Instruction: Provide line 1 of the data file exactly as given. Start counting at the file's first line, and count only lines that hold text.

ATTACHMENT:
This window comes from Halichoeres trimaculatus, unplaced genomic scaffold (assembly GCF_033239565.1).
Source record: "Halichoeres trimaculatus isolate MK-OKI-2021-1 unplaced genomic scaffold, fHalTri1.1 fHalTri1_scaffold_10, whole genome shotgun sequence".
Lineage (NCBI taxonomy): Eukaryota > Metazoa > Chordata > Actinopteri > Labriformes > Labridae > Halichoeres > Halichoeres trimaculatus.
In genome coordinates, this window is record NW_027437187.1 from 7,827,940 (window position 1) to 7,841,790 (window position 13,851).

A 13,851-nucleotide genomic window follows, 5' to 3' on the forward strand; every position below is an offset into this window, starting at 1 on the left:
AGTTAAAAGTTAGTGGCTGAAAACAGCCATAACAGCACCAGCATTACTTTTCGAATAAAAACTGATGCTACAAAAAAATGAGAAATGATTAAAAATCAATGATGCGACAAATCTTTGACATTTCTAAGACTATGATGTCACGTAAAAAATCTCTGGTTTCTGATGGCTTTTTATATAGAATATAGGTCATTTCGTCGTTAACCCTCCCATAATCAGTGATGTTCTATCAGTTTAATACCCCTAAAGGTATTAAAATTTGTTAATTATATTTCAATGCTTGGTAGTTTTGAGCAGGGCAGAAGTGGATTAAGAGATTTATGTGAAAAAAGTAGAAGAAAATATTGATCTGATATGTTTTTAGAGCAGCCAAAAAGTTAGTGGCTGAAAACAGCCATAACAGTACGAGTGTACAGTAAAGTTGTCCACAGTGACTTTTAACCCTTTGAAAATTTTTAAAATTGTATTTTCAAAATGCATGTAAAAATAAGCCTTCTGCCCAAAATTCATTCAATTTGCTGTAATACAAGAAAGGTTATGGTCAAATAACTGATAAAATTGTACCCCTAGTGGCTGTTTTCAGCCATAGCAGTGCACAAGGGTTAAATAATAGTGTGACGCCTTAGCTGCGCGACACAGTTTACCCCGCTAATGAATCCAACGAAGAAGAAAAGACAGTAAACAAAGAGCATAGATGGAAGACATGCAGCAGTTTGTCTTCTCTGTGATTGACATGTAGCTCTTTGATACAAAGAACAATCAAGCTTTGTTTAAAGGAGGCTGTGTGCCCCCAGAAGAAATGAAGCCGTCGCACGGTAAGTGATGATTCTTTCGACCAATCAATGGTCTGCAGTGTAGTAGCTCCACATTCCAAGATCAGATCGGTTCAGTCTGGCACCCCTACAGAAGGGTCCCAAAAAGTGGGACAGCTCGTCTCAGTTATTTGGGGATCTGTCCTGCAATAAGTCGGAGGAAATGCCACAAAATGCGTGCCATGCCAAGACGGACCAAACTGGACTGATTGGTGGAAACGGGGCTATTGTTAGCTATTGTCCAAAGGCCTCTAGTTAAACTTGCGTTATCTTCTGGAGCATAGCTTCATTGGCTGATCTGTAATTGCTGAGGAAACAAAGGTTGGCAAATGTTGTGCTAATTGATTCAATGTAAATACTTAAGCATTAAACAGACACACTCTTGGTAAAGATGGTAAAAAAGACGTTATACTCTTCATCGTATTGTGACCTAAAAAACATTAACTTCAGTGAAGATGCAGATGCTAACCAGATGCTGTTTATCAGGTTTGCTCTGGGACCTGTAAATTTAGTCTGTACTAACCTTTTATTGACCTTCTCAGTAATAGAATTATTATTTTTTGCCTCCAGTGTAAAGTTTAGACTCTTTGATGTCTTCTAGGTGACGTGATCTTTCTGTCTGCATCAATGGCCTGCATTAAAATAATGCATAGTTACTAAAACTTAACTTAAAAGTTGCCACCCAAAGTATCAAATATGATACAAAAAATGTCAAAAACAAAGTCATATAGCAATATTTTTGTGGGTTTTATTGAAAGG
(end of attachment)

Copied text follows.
This window comes from Halichoeres trimaculatus, unplaced genomic scaffold (assembly GCF_033239565.1).